Oppenheimer (DVD Review)17 Aug, 2008 By: John Latchem
Prebook 8/19/08; Street 9/23/08
$39.98 three-DVD set
Stars Sam Waterston, Jana Sheldon, Kate Harper, Garrick Hagon, David Suchet.
The name J. Robert Oppenheimer has been etched in history as the lead scientist in the Manhattan Project to develop the atomic bomb. As with most historical figures, the impact of his accomplishments easily overwhelms the details of his personal life.
Oppenheimer, a seven-part BBC miniseries from 1980, gives some context to his role in helping the United States and its allies end World War II. The program starts with Oppenheimer's days as a theorist and professor at U.C. Berkeley in the 1930s and guides viewers through development of the bomb and its aftermath, including how his association with the American Communist Party threatened his career.
The miniseries also explores the great emotional toll Oppenheimer's work had on his wife, Kitty (Sheldon). In one scene that demonstrates the evolution of societal sensibilities, a pregnant, stressed-out Kitty is shown both smoking and drinking, with nary a word of protest.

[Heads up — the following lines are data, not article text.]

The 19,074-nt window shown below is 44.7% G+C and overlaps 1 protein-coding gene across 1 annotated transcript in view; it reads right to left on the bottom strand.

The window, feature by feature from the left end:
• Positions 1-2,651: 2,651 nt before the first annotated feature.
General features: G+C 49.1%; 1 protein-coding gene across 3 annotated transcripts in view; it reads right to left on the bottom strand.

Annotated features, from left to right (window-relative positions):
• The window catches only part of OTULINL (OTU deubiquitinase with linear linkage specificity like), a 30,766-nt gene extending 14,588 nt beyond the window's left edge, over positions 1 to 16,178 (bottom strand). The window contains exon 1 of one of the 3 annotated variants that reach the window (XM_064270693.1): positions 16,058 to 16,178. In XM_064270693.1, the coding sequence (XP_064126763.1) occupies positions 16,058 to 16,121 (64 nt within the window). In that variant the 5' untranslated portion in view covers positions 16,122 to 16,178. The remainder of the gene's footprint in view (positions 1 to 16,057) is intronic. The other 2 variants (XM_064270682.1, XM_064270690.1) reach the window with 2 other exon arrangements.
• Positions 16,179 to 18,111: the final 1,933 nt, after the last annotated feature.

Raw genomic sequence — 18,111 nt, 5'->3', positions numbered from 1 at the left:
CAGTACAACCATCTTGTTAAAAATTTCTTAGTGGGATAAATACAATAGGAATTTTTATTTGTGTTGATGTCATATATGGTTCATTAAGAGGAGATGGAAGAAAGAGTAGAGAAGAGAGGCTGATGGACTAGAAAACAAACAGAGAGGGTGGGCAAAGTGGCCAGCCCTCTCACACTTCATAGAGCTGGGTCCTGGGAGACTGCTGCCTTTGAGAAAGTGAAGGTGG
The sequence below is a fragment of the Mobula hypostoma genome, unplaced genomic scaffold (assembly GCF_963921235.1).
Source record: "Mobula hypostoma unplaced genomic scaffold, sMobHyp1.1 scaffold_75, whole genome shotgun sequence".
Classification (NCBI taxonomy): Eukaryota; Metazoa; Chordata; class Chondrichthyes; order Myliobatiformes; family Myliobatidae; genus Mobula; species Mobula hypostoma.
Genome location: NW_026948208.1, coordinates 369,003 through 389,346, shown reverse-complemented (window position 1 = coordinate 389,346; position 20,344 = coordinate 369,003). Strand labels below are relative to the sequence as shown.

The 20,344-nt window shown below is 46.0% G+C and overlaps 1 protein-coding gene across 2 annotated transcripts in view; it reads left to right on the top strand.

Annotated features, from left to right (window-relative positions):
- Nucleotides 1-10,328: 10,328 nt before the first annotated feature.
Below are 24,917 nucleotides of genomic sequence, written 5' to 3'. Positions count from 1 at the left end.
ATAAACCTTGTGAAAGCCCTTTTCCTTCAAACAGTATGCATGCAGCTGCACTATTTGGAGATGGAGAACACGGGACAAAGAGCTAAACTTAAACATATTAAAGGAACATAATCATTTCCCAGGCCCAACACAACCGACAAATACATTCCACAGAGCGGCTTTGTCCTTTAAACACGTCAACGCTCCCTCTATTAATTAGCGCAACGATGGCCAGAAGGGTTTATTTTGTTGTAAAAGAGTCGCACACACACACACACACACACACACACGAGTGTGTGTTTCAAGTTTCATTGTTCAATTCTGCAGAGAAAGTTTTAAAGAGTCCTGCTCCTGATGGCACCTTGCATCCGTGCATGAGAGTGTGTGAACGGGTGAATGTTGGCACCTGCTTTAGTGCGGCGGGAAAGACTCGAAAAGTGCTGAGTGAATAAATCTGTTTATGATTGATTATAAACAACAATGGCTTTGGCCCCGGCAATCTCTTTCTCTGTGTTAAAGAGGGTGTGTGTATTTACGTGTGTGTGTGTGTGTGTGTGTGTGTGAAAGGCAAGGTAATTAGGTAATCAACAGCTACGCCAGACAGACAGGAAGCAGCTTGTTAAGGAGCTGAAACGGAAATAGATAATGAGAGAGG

Oppenheimer is most interesting when dealing with the procedural aspects of creating the bomb. It's a little scary watching the giddiness of some of the scientists over the prospect of creating these powerful weapons, excited by the challenge while pushing aside thoughts of the consequences. But the issues at the time presented a great ethical dilemma: Use the bomb to end the war as quickly as possible, or see hundreds of thousands of Americans troops die invading Japan.
The real spark of the Manhattan Project is depicted as a partnership between Oppenheimer and the project's military commander, Gen. Graves, whose no-nonsense approach keeps the scientists on task.
The always-dependable Waterston is excellent in the title role, mixing charm and compassion to present a man conflicted by the contrasts in his personal and professional lives, but understanding the necessity of his job.
The production values vary. Scenes filmed on location are shot on film, while video is used to depict most scenes shot on sets. The contrast in styles is a jarring distraction overcome only by the strength of the material.